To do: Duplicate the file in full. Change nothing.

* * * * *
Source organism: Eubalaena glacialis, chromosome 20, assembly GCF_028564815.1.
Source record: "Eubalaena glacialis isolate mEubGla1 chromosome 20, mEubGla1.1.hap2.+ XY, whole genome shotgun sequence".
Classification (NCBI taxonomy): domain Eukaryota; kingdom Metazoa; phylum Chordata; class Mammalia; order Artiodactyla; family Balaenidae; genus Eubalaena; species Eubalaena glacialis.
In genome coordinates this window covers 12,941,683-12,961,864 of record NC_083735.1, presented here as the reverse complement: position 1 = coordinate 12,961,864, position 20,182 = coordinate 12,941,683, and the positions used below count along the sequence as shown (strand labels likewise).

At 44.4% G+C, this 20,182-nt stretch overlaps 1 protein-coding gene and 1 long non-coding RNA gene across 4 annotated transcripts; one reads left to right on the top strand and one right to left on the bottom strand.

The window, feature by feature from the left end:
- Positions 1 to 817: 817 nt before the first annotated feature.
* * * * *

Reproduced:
Source organism: Eubalaena glacialis, chromosome 20, assembly GCF_028564815.1.
Source record: "Eubalaena glacialis isolate mEubGla1 chromosome 20, mEubGla1.1.hap2.+ XY, whole genome shotgun sequence".
Classification (NCBI taxonomy): domain Eukaryota; kingdom Metazoa; phylum Chordata; class Mammalia; order Artiodactyla; family Balaenidae; genus Eubalaena; species Eubalaena glacialis.
In genome coordinates this window covers 12,941,683-12,961,864 of record NC_083735.1, presented here as the reverse complement: position 1 = coordinate 12,961,864, position 20,182 = coordinate 12,941,683, and the positions used below count along the sequence as shown (strand labels likewise).

At 44.4% G+C, this 20,182-nt stretch overlaps 1 protein-coding gene and 1 long non-coding RNA gene across 4 annotated transcripts; one reads left to right on the top strand and one right to left on the bottom strand.

The window, feature by feature from the left end:
- Positions 1 to 817: 817 nt before the first annotated feature.